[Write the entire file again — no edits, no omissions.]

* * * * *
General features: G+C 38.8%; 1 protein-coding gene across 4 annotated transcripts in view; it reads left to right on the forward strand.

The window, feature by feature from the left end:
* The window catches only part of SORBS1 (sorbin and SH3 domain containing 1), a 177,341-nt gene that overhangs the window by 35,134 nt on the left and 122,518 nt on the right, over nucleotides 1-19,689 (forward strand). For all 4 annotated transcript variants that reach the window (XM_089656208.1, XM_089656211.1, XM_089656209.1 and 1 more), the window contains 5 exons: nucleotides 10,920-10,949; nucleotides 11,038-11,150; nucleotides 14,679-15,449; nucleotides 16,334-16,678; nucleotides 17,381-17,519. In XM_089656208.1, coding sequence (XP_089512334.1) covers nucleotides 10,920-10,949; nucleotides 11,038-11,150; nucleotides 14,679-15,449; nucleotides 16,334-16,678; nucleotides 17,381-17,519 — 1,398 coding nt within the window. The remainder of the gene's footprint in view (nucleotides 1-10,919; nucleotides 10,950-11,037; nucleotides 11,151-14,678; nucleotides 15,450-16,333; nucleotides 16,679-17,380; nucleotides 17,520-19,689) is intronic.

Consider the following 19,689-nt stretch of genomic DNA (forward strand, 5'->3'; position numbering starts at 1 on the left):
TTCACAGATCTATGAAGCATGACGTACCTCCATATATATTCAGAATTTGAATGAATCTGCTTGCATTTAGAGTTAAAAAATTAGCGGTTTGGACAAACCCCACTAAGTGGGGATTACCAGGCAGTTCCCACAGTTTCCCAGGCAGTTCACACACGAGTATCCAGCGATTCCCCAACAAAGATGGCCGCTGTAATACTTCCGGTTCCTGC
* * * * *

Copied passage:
General features: G+C 38.8%; 1 protein-coding gene across 4 annotated transcripts in view; it reads left to right on the forward strand.

The window, feature by feature from the left end:
* The window catches only part of SORBS1 (sorbin and SH3 domain containing 1), a 177,341-nt gene that overhangs the window by 35,134 nt on the left and 122,518 nt on the right, over nucleotides 1-19,689 (forward strand). For all 4 annotated transcript variants that reach the window (XM_089656208.1, XM_089656211.1, XM_089656209.1 and 1 more), the window contains 5 exons: nucleotides 10,920-10,949; nucleotides 11,038-11,150; nucleotides 14,679-15,449; nucleotides 16,334-16,678; nucleotides 17,381-17,519. In XM_089656208.1, coding sequence (XP_089512334.1) covers nucleotides 10,920-10,949; nucleotides 11,038-11,150; nucleotides 14,679-15,449; nucleotides 16,334-16,678; nucleotides 17,381-17,519 — 1,398 coding nt within the window. The remainder of the gene's footprint in view (nucleotides 1-10,919; nucleotides 10,950-11,037; nucleotides 11,151-14,678; nucleotides 15,450-16,333; nucleotides 16,679-17,380; nucleotides 17,520-19,689) is intronic.

Consider the following 19,689-nt stretch of genomic DNA (forward strand, 5'->3'; position numbering starts at 1 on the left):
TTCACAGATCTATGAAGCATGACGTACCTCCATATATATTCAGAATTTGAATGAATCTGCTTGCATTTAGAGTTAAAAAATTAGCGGTTTGGACAAACCCCACTAAGTGGGGATTACCAGGCAGTTCCCACAGTTTCCCAGGCAGTTCACACACGAGTATCCAGCGATTCCCCAACAAAGATGGCCGCTGTAATACTTCCGGTTCCTGC